Jacketed ball valves are the valves that contain a surrounding around their body. These valves’ jackets may be fabricated or welded from the outside of the body. Across the market, a wide range of jacketed valves is made. Each of whose implementation is determined by the flow media level, the pressure involved, the temperature it faces, and the industry’s efficiency and service level.
It is well established that jacketed ball valves are primarily designed to use media fluids to crystallize or grab. It should be remembered that certain valves should not be affected during the additional heating and cooling processes.
The Jackets ensure that the process media is consistently heated or cooled by the valves, preventing crystallization or seizing of the flow media. The Jacketed Ball Valve (Heating Jacket Ball Valve) is a well-designed valve that allows high-temperature steam or oil to run over the valve ball and body components, keeping the media liquid. This is particularly true for media such as bitumen, gravel, cocoa, liquid sulfur, molten sulphur, lactum, and soap. Furthermore, the removal of pockets ensures the optimal flow of media.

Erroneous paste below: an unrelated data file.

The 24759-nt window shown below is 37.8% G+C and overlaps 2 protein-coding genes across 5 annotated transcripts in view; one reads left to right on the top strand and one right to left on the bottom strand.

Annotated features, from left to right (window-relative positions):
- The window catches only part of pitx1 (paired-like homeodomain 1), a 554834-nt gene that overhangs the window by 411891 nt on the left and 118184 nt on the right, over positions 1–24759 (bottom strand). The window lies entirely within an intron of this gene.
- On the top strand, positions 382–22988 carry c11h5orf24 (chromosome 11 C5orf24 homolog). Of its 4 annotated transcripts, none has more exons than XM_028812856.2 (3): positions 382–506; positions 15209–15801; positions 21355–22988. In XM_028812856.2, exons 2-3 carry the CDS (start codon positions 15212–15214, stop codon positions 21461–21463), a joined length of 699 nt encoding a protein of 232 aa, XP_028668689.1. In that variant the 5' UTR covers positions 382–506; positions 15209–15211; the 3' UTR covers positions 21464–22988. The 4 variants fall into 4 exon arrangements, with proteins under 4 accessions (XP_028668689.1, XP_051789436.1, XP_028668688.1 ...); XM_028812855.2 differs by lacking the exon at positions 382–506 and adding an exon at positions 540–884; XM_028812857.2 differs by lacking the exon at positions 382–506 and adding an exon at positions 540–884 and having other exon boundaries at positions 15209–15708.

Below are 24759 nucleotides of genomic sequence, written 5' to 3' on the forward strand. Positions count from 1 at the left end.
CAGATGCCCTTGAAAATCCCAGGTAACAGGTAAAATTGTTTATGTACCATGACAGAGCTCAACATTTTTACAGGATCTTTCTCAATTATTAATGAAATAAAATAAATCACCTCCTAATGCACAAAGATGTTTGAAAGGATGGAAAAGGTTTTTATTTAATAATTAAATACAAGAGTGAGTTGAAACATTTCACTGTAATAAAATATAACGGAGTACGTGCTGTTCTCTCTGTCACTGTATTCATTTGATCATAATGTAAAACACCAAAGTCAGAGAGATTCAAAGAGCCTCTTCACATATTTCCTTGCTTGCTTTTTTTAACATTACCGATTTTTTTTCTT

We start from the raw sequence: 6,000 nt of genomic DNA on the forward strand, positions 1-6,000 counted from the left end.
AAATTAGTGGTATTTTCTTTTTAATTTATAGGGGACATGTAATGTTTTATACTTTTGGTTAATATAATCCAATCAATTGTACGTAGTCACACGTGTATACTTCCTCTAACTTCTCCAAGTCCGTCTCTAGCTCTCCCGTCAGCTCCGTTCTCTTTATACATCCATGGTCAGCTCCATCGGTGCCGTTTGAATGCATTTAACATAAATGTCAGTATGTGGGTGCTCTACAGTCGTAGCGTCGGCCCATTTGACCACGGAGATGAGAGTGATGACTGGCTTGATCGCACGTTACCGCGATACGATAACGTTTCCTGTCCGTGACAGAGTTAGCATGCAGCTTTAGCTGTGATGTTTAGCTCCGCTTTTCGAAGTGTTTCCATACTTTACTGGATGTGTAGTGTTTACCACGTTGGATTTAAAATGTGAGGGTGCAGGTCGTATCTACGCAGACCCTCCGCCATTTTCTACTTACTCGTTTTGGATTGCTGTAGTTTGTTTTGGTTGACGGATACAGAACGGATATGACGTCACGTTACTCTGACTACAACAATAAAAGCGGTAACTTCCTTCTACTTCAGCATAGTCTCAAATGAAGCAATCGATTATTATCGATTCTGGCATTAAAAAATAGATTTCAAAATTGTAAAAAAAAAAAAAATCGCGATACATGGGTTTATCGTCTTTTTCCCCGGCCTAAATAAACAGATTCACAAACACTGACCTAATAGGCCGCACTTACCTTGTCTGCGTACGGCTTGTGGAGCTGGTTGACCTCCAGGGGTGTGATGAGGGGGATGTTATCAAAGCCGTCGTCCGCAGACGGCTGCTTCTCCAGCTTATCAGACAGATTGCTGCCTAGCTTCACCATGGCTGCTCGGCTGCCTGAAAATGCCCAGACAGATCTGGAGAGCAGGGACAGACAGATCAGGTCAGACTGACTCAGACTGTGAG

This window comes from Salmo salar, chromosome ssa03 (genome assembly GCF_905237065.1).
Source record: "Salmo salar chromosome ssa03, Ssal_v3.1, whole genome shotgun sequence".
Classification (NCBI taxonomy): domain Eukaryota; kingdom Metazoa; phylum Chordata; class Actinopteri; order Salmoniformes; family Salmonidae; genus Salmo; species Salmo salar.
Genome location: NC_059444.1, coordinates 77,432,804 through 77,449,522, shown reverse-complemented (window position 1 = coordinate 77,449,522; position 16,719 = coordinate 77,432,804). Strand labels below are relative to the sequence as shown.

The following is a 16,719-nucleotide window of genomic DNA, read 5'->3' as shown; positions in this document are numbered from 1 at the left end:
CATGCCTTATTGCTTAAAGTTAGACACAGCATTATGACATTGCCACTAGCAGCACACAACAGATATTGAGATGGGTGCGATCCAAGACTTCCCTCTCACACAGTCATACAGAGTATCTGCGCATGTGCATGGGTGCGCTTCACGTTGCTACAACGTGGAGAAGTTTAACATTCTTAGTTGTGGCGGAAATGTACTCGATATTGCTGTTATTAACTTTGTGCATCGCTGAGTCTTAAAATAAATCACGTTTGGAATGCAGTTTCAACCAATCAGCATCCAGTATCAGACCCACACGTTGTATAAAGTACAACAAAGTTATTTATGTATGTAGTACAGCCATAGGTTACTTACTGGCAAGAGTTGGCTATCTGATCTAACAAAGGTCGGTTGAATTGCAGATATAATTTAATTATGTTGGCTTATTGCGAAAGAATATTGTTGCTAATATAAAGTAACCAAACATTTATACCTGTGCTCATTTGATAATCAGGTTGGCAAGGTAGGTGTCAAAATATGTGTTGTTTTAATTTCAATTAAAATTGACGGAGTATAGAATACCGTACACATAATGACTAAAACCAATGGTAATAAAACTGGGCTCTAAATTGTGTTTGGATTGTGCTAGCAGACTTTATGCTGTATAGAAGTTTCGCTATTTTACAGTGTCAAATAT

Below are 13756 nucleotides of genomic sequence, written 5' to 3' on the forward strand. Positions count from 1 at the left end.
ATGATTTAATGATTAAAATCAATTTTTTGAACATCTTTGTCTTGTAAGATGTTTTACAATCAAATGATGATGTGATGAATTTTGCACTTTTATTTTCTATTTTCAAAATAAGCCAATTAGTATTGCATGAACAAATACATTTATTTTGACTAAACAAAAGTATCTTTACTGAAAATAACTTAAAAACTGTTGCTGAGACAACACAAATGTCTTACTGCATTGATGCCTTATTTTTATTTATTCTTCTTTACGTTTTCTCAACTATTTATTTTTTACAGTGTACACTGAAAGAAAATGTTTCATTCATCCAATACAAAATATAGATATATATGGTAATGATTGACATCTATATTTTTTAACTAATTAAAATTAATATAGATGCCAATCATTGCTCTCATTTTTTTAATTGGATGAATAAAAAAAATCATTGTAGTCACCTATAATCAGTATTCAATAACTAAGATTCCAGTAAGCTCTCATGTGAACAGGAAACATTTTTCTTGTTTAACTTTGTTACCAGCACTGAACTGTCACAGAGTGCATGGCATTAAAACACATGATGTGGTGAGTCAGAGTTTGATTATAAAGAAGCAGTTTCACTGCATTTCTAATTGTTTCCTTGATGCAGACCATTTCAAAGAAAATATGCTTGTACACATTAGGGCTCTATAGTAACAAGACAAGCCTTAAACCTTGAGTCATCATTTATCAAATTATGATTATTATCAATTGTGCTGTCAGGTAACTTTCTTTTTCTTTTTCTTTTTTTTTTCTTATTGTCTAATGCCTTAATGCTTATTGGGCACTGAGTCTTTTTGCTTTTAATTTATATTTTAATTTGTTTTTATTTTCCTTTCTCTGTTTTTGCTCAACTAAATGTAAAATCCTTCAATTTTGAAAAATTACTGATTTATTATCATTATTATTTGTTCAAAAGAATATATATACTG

The welded jackets, which are made up of two shells, stretch from flange to flange and maintain continuous valve heating or cooling of the process media, avoiding crystallization or seizing flow media. This is particularly true for media such as bitumen, liquid sulfur, resins, and so on. Furthermore, the removal of pockets guarantees the optimal flow of media. As a carrier for heating or cooling media, oil, steam, water, or brine may be used. The valve body’s unique valve configuration is hydrostatically and pneumatically examined before the jacket welding operation. Once the jackets have been welded to the body and the valve is inspected again by our quality assurance procedures.
Jacketed ball valves are isolating valves that open and shut the operation fluid flow completely. These valves are used where the operation fluid is stable at room temperature, and it is vital to hold the fluid moist to control the valve. As a heating source, steam or oil is used, which causes the service fluid to be heated past its freezing point, allowing the valve to operate? They are not meant to be used for throttling or controlling.